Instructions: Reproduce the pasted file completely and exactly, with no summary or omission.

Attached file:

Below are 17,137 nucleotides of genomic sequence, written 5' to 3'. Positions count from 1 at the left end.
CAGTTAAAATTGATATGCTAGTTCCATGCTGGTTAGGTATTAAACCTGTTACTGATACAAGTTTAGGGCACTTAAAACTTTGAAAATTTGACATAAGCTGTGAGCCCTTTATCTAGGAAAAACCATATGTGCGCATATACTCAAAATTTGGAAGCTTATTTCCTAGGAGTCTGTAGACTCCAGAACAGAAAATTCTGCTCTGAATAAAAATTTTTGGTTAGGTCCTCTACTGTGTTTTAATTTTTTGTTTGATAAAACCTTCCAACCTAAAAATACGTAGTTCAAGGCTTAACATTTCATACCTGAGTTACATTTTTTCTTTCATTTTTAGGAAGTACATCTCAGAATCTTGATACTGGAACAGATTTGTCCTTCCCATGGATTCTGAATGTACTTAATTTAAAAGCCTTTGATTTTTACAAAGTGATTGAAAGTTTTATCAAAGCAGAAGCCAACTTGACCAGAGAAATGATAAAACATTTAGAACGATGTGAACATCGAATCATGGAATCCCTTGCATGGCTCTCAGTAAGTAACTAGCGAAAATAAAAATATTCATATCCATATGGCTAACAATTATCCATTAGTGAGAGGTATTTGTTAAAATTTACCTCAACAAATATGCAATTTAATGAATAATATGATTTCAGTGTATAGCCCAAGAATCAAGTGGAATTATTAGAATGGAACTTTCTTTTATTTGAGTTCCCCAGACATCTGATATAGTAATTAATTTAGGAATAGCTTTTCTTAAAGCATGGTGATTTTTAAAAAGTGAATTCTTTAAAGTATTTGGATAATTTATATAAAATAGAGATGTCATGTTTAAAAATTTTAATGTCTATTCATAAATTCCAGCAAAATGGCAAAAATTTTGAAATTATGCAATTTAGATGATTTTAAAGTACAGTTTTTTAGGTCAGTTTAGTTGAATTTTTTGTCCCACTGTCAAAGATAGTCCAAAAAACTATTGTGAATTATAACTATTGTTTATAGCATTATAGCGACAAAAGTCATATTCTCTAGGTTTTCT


Below are 17,137 nucleotides of genomic sequence, written 5' to 3'. Positions count from 1 at the left end.
CAGTTAAAATTGATATGCTAGTTCCATGCTGGTTAGGTATTAAACCTGTTACTGATACAAGTTTAGGGCACTTAAAACTTTGAAAATTTGACATAAGCTGTGAGCCCTTTATCTAGGAAAAACCATATGTGCGCATATACTCAAAATTTGGAAGCTTATTTCCTAGGAGTCTGTAGACTCCAGAACAGAAAATTCTGCTCTGAATAAAAATTTTTGGTTAGGTCCTCTACTGTGTTTTAATTTTTTGTTTGATAAAACCTTCCAACCTAAAAATACGTAGTTCAAGGCTTAACATTTCATACCTGAGTTACATTTTTTCTTTCATTTTTAGGAAGTACATCTCAGAATCTTGATACTGGAACAGATTTGTCCTTCCCATGGATTCTGAATGTACTTAATTTAAAAGCCTTTGATTTTTACAAAGTGATTGAAAGTTTTATCAAAGCAGAAGCCAACTTGACCAGAGAAATGATAAAACATTTAGAACGATGTGAACATCGAATCATGGAATCCCTTGCATGGCTCTCAGTAAGTAACTAGCGAAAATAAAAATATTCATATCCATATGGCTAACAATTATCCATTAGTGAGAGGTATTTGTTAAAATTTACCTCAACAAATATGCAATTTAATGAATAATATGATTTCAGTGTATAGCCCAAGAATCAAGTGGAATTATTAGAATGGAACTTTCTTTTATTTGAGTTCCCCAGACATCTGATATAGTAATTAATTTAGGAATAGCTTTTCTTAAAGCATGGTGATTTTTAAAAAGTGAATTCTTTAAAGTATTTGGATAATTTATATAAAATAGAGATGTCATGTTTAAAAATTTTAATGTCTATTCATAAATTCCAGCAAAATGGCAAAAATTTTGAAATTATGCAATTTAGATGATTTTAAAGTACAGTTTTTTAGGTCAGTTTAGTTGAATTTTTTGTCCCACTGTCAAAGATAGTCCAAAAAACTATTGTGAATTATAACTATTGTTTATAGCATTATAGCGACAAAAGTCATATTCTCTAGGTTTTCT